‘The Few’: The tale of American pilots in the Battle of Britain

“The Few, The American Knights of the Air Who Risked Everything to Fight in the Battle of Britain,” by Alex Kershaw, details the exploits of American pilots who risked criminal prosecution, not to mention their lives, to fight in the Battle of Britain.

At the time America was neutral, and those who joined in the hostilities lost their American citizenship. Getting to England involved subterfuge, going through Canada and other countries and sometime elaborate lies about their citizenship. Some claimed to be Canadian to avoid alerting the American authorities. Others denied that they were pilots.

All were colorful characters, most coming from the ranks of barnstormers and adventurers. They went to England and joined the ranks of the Royal Air Force for a variety of reasons.

Eugene Tobin, who called himself the first latchkey kid in Los Angeles, went to fly a Spitfire. Having grown up during the Golden Age of aviation he was enamored with flying and anxious to get his hands on a hot airplane.

The story begins as Tobin and Andrew Mamedoff, a white Russian, travel from Los Angeles to France by way of Canada to defend the French against the Nazis. Mamedoff’s motives are darker than Tobin’s as he seeks to avenge the loss of his family.

Soon Tobin and Mamedoff encounter other adventurer pilots like themselves, including Billy Fiske, who won a gold medal in the 1932 Winter Olympics in the bobsled competition, and Vernon “Shorty” Keough who was so small that he carried two cushions with him in his Spitfire and needed a boost to climb aboard.

What sets Kershaw’s book apart from others written about the plight of fighter pilots during the Battle of Britain is that he balances the accounts of the American and British pilots with the exploits of their German counterparts. Particular attention is paid to the sometimes not-so-friendly competition between pilots to be Germany’s top ace.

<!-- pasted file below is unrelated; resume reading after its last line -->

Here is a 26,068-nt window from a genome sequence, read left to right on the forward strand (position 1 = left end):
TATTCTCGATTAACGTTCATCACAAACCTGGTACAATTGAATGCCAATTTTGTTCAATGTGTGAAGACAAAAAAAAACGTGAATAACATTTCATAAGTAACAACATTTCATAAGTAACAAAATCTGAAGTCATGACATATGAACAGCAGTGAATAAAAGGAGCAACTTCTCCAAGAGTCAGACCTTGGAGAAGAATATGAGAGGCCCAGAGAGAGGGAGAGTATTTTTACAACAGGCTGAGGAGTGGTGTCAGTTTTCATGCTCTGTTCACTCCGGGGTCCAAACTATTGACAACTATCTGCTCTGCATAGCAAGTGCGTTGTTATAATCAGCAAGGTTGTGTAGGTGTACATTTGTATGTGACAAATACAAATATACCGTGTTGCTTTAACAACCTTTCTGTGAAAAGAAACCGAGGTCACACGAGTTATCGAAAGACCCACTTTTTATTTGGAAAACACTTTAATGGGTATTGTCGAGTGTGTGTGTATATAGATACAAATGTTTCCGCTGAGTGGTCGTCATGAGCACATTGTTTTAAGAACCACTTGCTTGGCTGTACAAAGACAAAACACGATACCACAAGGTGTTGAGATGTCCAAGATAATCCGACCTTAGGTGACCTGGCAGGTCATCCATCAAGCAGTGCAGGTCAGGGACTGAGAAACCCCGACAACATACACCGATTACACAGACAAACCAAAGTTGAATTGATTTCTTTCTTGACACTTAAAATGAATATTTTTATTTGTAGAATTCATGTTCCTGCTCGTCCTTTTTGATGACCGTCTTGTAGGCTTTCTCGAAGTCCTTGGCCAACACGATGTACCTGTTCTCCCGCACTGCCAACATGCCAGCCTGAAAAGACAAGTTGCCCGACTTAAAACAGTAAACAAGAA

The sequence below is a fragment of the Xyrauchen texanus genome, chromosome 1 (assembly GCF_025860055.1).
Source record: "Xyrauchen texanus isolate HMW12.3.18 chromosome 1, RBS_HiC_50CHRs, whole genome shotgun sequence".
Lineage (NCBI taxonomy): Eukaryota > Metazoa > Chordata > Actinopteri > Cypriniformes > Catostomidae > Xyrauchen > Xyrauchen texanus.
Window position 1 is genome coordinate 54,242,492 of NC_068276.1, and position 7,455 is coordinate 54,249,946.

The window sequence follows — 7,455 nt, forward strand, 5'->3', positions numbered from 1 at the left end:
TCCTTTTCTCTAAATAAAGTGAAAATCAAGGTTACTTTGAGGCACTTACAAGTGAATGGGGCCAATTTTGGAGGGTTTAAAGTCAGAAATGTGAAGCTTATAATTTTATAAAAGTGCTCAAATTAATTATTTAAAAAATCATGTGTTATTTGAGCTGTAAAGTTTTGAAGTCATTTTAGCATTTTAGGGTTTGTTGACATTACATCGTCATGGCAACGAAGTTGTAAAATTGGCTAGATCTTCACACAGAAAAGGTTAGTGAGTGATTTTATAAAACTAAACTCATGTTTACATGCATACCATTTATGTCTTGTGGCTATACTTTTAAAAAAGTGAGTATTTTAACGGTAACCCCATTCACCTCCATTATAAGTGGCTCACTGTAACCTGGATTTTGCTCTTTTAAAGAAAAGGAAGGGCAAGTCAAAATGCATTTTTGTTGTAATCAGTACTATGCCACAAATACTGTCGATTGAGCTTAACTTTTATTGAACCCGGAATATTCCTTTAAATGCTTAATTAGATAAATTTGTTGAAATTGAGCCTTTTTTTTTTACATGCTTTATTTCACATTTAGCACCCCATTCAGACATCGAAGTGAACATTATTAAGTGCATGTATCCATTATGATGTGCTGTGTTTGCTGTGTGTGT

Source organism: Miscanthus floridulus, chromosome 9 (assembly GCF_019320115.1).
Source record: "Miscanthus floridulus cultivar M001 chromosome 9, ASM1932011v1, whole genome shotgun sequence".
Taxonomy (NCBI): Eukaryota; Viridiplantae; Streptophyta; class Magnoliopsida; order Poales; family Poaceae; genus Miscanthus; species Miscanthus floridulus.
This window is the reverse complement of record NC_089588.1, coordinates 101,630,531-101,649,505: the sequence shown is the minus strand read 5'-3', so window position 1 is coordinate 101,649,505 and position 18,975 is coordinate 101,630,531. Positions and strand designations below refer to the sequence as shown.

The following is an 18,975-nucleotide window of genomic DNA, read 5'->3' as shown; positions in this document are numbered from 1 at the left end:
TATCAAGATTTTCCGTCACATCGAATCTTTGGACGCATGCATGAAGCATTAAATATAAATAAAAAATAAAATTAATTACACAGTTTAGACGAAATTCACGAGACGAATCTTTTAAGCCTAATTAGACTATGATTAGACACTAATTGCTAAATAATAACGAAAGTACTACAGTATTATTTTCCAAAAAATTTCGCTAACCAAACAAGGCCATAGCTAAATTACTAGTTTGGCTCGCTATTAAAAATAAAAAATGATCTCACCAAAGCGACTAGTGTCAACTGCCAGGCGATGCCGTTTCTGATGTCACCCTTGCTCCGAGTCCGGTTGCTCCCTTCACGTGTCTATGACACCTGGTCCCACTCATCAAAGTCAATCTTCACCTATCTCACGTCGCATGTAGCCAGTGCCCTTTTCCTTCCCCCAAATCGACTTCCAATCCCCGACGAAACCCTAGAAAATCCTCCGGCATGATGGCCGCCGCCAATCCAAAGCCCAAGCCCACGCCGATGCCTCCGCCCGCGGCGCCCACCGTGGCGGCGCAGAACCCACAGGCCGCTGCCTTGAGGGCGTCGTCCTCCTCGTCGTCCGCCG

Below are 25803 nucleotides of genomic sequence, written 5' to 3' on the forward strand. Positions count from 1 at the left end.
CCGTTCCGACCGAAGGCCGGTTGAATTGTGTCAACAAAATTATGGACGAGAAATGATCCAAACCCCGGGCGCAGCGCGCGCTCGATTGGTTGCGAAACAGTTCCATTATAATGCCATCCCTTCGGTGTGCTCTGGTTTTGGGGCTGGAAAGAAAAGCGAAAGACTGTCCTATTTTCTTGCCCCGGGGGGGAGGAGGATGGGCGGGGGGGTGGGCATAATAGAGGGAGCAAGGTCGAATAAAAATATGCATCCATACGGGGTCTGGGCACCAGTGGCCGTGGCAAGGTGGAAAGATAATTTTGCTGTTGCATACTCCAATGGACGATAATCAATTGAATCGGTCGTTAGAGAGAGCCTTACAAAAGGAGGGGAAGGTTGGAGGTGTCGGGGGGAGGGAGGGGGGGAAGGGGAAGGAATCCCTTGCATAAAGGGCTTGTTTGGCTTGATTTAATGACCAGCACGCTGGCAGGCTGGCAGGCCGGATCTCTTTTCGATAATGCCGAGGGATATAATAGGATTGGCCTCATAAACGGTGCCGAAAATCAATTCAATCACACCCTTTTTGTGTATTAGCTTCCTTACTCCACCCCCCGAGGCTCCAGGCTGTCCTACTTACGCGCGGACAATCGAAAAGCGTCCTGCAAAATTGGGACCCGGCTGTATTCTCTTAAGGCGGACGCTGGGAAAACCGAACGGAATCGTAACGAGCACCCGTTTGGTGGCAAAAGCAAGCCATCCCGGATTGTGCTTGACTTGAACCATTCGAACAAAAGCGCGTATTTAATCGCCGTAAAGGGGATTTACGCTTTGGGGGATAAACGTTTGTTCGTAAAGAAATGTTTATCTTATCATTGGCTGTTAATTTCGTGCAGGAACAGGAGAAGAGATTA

Kershaw does a great job describing the tension felt both in the air and on the ground as the pilots await the order to scramble. You find yourself getting into the heads and the hearts of these pilots, wondering how they found it within themselves to go up every day with the knowledge that they or perhaps several of their friends would not be coming back.

Reading the details of the armament and tactics used on both sides you can really see how close the Battle of Britain was and, had it gone another way, how differently the war might have turned out when Hitler launched Operation Sea Lion, his failed invasion of England.

The Few, The American Knights of the Air Who Risked Everything in the Battle Of Britain, by Alex Kershaw; DaCapo Press; 301 pages, including 32 pages of photographs; $25.

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